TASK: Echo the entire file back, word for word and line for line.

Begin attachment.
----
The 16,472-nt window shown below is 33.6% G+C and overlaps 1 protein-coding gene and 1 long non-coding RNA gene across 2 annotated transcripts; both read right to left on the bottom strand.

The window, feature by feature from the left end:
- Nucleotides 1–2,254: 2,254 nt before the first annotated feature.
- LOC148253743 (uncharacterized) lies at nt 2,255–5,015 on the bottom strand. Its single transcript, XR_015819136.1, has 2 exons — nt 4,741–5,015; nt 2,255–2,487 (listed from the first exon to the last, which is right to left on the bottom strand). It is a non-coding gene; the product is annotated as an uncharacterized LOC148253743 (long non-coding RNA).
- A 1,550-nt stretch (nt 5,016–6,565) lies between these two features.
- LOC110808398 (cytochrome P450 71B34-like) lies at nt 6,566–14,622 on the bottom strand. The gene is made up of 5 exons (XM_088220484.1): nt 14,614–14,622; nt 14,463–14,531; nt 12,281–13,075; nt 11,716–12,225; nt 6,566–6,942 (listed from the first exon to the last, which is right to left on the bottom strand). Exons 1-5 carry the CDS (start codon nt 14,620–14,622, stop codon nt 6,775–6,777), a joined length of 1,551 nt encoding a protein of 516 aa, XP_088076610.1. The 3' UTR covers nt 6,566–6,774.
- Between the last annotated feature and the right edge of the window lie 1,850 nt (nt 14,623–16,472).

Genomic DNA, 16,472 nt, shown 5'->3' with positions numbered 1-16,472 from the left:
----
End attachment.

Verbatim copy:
The 16,472-nt window shown below is 33.6% G+C and overlaps 1 protein-coding gene and 1 long non-coding RNA gene across 2 annotated transcripts; both read right to left on the bottom strand.

The window, feature by feature from the left end:
- Nucleotides 1–2,254: 2,254 nt before the first annotated feature.
- LOC148253743 (uncharacterized) lies at nt 2,255–5,015 on the bottom strand. Its single transcript, XR_015819136.1, has 2 exons — nt 4,741–5,015; nt 2,255–2,487 (listed from the first exon to the last, which is right to left on the bottom strand). It is a non-coding gene; the product is annotated as an uncharacterized LOC148253743 (long non-coding RNA).
- A 1,550-nt stretch (nt 5,016–6,565) lies between these two features.
- LOC110808398 (cytochrome P450 71B34-like) lies at nt 6,566–14,622 on the bottom strand. The gene is made up of 5 exons (XM_088220484.1): nt 14,614–14,622; nt 14,463–14,531; nt 12,281–13,075; nt 11,716–12,225; nt 6,566–6,942 (listed from the first exon to the last, which is right to left on the bottom strand). Exons 1-5 carry the CDS (start codon nt 14,620–14,622, stop codon nt 6,775–6,777), a joined length of 1,551 nt encoding a protein of 516 aa, XP_088076610.1. The 3' UTR covers nt 6,566–6,774.
- Between the last annotated feature and the right edge of the window lie 1,850 nt (nt 14,623–16,472).

Genomic DNA, 16,472 nt, shown 5'->3' with positions numbered 1-16,472 from the left: